Ask a Thai college student what job they want after graduation, and they often will say, “Mâi yàak bpen lôok jâang!” (ไม่อยากเป็นลูกจ้าง), which means, “I don’t want to be an employee.” This isn’t surprising considering that over 50% of Thais are self-employed, and over 65% of those who don’t have a job yet want to be a small business owner or entrepreneur.
Thailand literally means “free land,” and Thais take that meaning to heart. Many will accept the greater risks and lower monthly income that often accompany self-employment, in return for the greater freedom of being their own boss. It’s also why one of the few complaints you’ll ever hear a Thai person make is “Mâi mee ìt-sà-rà” (ไม่มีอิสระ): “I have no freedom”.
From farmers, massage therapists, and noodle shop vendors to doctor-owned clinics and motorcycle dealerships (and a thousand small businesses in between), the freedom of entrepreneurship is an integral part of Thailand’s national character — just as important as face-saving culture and being greng jai.
We’ve talked previously how the Thai personality is shaped by the Thai language. This impact can be seen when considering the annoyed tone young people often use when saying, “Mâi yàak bpen lôok jâang!” The Thai word for an employee is lôok-jâang (ลูกจ้าง). The first part of the word (lôok) literally means “child”. The sound of the word thus makes many Thais feel that they still will be in a child-like role, having yet to fully enter the world of adulthood and independence.
This negative feeling toward the word “lôok-jâang” can be offset if the Thai person enters a career path with high status, such as a teacher, or works at an elite Thai company or gets an exciting job such as a flight attendant, but such employment opportunities are limited. And (after a while) even those Thais who do enter the teaching profession or corporate world often will look for entrepreneurship opportunities, so that they can completely be their own boss and master of their fate.
Thailand has recently emphasized the development of a “Creative Economy,” with schools attempting to instill the spirit of innovation, as well as an appreciation for traditional Thai arts and crafts. Thai students have enthusiastically embraced opportunities to undertake creative, innovative work. However, this effort has also made young Thais (more than ever) want to become self-employed, seeking jobs as freelance graphic artists, software developers, fashion designers, product makers, video producers, etc.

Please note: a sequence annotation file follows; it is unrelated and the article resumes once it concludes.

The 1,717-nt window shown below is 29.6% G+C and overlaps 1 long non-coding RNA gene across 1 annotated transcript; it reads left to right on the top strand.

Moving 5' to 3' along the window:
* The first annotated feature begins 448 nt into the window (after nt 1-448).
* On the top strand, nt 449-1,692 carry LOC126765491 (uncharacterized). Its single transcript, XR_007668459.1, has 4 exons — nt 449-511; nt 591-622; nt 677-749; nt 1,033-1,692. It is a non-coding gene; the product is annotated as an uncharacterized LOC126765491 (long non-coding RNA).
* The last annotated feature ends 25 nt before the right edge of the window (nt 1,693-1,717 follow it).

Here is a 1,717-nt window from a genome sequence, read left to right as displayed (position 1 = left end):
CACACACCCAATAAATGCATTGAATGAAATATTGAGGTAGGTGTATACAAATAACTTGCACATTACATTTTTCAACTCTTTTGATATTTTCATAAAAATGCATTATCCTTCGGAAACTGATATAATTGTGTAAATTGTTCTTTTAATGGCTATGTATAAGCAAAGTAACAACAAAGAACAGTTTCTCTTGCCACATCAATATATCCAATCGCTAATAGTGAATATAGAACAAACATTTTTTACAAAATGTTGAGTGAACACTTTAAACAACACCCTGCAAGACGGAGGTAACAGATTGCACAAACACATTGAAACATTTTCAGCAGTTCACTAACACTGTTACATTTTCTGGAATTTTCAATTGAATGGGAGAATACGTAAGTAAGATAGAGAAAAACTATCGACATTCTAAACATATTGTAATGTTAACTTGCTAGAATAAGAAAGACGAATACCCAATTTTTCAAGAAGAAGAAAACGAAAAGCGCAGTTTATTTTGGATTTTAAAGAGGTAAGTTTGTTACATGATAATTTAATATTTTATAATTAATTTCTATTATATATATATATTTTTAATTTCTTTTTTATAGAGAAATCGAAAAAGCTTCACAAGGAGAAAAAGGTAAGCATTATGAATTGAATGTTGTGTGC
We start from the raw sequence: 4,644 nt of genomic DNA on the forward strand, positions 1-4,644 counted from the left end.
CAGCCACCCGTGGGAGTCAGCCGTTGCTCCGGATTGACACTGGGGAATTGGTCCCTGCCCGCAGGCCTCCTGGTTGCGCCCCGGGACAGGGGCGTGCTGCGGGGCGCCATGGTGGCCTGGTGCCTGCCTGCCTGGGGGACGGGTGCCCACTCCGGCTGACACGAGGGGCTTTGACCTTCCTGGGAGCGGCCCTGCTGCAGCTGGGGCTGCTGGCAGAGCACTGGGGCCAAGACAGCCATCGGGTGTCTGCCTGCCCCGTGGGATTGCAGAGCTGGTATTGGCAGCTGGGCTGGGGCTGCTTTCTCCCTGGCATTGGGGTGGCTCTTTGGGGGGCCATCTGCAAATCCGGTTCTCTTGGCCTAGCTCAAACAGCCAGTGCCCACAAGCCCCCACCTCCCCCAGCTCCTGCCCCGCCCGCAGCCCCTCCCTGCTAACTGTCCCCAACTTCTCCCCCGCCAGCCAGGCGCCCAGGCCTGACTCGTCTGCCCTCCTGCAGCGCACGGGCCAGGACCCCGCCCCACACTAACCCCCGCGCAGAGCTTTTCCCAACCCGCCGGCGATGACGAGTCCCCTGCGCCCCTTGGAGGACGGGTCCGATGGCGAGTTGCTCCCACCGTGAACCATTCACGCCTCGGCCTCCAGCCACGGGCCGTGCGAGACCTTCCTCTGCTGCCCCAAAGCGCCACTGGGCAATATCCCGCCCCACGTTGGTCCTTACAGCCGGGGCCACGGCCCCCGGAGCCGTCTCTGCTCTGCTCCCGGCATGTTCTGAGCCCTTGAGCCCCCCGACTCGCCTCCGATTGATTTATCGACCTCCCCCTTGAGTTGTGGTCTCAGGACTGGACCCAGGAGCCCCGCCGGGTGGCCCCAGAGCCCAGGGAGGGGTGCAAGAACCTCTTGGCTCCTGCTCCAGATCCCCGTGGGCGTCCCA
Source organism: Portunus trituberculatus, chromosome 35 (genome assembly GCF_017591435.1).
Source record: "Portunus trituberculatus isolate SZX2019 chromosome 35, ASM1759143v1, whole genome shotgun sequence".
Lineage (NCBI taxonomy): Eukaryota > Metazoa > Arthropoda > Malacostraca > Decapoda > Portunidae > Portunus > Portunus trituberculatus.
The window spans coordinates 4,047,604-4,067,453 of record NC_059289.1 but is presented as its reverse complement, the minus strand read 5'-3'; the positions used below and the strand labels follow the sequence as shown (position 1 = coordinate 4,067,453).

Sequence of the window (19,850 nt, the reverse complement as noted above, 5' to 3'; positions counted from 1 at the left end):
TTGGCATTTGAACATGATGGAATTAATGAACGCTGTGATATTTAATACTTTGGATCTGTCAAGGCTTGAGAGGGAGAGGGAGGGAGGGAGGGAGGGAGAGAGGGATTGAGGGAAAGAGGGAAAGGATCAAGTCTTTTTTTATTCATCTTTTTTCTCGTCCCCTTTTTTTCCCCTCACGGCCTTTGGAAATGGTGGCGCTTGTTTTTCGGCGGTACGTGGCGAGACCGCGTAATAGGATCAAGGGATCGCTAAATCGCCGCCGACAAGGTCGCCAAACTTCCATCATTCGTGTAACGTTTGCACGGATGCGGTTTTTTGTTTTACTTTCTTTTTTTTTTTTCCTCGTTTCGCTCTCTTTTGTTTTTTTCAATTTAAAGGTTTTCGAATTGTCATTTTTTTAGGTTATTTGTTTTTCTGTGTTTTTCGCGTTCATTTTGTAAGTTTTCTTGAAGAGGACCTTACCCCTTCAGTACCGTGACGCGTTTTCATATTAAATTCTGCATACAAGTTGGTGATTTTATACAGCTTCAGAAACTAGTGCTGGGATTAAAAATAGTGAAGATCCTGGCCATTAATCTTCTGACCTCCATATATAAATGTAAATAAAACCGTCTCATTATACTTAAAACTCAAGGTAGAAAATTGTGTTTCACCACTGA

At the same time, it has caused many recent graduates to lose interest in working for the Thai government, which previously was viewed as providing good job security and reasonable salaries. So much so that some government officials have complained of a “brain drain”.
Today’s young people often view Thailand’s government offices not as places of innovation but ones that enforce the status quo. This perception might have changed had the Move Forward Party (led by Pita Limjaroenrat) been able to form a government after the recent 2023 elections, as many young people in Thailand believe the Move Forward Party is driven by a spirit of innovation. We have heard a number of young Thai professionals say that the Move Forward Party made them (for the first time ever) seriously consider a government job. However, for now, it does not look like Move Forward will be unsuccessful in forming a governing coalition.
People who live in the United States, where only about 10% of people are self-employed, might be shocked (and a little jealous) that so many Thai people can make a living working for themselves. There are 2 important reasons why Thai entrepreneurs have an easier go of it than small business owners in America and other Western countries.
1. Far Fewer Taxes & Regulations. It is incredible easy for a Thai person to start their own small business in Thailand, with few hoops to jump through at the beginning (and often none at all). Western countries like to say that regulations protect the consumer, but Thailand (with far fewer regulations for small business people) isn’t any less safe than Western countries.
For example, we would argue that food poisoning isn’t any more prevalent in Thailand, despite the fact that most food stalls, village markets, and small cafes will rarely, if ever, be visited by a health inspector. Nor are the millions of rural Thai homes built without building inspectors collapsing in upon themselves.
In addition, the Thai entrepreneur who runs a small food stall, fixes motorbikes, or operates a barber shop is paying a negligible amount of taxes, as their income level isn’t very high (although enough to provide a comfortable life).
2. Close Family Ties. It is common for two generations of a family to live together in Thailand. This allows young Thais to take greater risks in starting their own business, because (married or single) they still live with their parents and have no rent or mortgage to pay. Sometimes, the children will work with their parents and operate a business from their house, such as an outdoor restaurant or a convenience store. In addition, Thais often will have access to some small loans from family and extended family (who live in the same neighborhood) to get their small business going.
All in all, the Thai person who works for themselves often has a low stress lifestyle (compared to their Western counterparts), while also enjoying the freedom and flexibility of being a self-employed entrepreneur. This is one of the many reason “The Land of Smiles” has so many smiling people.